by Trevin Wax
Yesterday, I began a conversation with Nancy Pearcey about her new book, Finding Truth: 5 Principles for Unmasking Atheism, Secularism, and Other God Substitutes. Today, we continue this discussion and focus on the benefits and limits of worldview training.
Trevin Wax: James K. A. Smith makes the case that worldview analysis isn’t enough when it comes to discipleship, since we are formed by cultural liturgies, not just philosophical beliefs. What are the limits of worldview training?
Nancy Pearcey: The issue raised by James K. A. Smith is whether we are shaped less by belief than by practice — by ways of life or what he calls “liturgies.” The idea of the primacy of practice comes out of postmodernism, which claims that people’s beliefs are shaped by the patterns of life embodied in their communities. On one hand, that seems obvious. On the other hand, when we borrow an idea from an existing intellectual tradition, we must analyze it carefully to make sure we are not absorbing non-biblical assumptions in the process.
The idea that individuals are constituted by their communities is a common theme in a philosophical tradition called continental philosophy. The theme can be traced back to the German philosopher Hegel, who taught that the real actor in history is not the individual but a Universal Mind, a kind of collective consciousness. As philosopher Robert Solomon explains, the Universal Mind creates the world “through the shared aspects of a culture, a society, and above all through a shared language.” Individuals are constituted by the customs, values, and habits of the groups to which they belong.
Over time, Hegel’s Universal Mind was dropped, but what remained was the idea that individuals are shaped by communal forces. They are not producers of culture so much as products of a particular culture with its forms of life.
In our own day, this has led to the postmodern claim that ideas are merely social constructions stitched together by cultural forces. Individuals are little more than mouthpieces for communities based on race, class, gender, ethnicity, and sexual identity. The implication is that people believe what they do not because they have good reasons but because they are black or white, male or female, Asian or Hispanic, or whatever.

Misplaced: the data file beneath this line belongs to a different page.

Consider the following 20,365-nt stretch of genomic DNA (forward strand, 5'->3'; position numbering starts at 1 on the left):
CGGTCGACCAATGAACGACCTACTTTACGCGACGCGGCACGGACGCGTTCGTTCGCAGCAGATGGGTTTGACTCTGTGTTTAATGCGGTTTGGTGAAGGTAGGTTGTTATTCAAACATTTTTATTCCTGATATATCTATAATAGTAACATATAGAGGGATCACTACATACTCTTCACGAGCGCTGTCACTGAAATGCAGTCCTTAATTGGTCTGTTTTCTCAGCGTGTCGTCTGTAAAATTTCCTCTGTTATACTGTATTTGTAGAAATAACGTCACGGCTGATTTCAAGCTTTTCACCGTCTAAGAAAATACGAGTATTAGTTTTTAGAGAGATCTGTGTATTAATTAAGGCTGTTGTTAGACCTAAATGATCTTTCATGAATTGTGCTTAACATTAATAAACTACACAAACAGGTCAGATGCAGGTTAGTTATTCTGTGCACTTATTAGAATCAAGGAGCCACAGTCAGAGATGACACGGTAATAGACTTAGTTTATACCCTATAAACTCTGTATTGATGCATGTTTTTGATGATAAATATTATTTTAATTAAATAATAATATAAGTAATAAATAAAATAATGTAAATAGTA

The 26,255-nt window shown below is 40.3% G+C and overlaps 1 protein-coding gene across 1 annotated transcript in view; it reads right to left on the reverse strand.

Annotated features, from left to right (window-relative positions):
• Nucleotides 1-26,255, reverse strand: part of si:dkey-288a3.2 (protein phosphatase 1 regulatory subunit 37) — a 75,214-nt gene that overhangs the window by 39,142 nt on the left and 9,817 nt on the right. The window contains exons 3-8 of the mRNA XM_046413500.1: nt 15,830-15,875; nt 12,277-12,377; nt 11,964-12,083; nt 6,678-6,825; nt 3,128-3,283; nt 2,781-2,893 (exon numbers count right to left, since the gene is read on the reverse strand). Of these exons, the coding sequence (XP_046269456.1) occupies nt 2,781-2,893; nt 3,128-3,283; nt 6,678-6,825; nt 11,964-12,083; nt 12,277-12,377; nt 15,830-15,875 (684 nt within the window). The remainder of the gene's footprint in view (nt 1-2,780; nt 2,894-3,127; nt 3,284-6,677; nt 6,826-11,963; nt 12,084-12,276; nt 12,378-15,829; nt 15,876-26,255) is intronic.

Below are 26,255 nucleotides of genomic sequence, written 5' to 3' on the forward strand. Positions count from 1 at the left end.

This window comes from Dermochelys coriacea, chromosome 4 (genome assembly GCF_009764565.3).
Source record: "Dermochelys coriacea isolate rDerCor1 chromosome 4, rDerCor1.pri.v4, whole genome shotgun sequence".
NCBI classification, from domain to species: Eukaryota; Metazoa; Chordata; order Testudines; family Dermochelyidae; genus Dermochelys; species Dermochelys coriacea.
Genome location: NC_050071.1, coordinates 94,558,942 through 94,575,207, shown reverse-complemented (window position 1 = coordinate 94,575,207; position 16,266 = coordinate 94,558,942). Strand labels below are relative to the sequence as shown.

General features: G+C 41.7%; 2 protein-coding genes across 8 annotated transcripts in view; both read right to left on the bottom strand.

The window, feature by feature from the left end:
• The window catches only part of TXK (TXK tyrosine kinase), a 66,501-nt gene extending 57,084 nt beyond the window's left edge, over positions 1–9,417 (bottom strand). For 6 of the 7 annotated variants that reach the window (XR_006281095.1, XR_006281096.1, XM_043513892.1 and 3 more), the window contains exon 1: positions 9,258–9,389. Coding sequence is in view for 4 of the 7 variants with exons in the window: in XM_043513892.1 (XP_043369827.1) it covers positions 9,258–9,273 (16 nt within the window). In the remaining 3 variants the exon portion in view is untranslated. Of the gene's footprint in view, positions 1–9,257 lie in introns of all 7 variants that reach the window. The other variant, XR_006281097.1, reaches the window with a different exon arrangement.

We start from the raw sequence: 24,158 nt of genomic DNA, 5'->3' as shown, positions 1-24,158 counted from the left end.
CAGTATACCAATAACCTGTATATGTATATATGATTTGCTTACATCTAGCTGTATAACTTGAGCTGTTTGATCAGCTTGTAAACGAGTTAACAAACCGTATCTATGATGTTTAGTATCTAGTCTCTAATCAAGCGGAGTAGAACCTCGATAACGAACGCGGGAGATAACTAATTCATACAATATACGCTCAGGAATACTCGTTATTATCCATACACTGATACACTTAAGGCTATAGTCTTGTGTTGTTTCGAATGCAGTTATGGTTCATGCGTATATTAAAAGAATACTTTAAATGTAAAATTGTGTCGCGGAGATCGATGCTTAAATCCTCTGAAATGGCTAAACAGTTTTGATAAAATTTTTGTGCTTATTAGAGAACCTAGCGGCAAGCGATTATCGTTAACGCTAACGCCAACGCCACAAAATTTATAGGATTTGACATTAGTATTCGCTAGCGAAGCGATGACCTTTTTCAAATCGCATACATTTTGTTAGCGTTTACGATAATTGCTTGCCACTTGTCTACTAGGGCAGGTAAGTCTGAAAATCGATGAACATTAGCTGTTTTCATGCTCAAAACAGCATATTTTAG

This is radically dehumanizing. It implies that individuals are powerless to rise above the communities to which they belong. It is a form of reductionism that dissolves individual identity into group identity. Christian philosopher Dooyeweerd called it the “ideology of community.”
In Finding Truth, I argue that every worldview gets some things right, which means we can be open and respectful, gleaning what is good wherever we find it. Postmodernism has been a helpful corrective to modernism. It has done good service in countering the lonely individualism of the Enlightenment’s autonomous self. It rejects the modernist project of thinkers like Bacon and Descartes to start history over from scratch within the isolated individual consciousness.
But just as we should not uncritically accept Enlightenment-inspired philosophies, so we should not uncritically accept postmodernism.
Postmodernists reject the Enlightenment ideal of neutral, objective knowledge on the grounds that everyone’s perspective is “situated” in a context that is particular, local, and historically contingent. But they often overlook the fact that their own claims are likewise situated. After all, where did postmodernism come from? As we just saw, it is a strand of modern European intellectual history, stemming from post-Hegelian continental philosophy with its claim that consciousness is shaped by communal ways of life. Postmodernists are just as restricted by their own historical horizons as the more traditional people whom they tend to look down on.
Finding Truth gives guidelines for practicing biblical discernment with any set of ideas, identifying what they get right and where they go wrong.
Trevin Wax: You present a five-step approach to apologetics…
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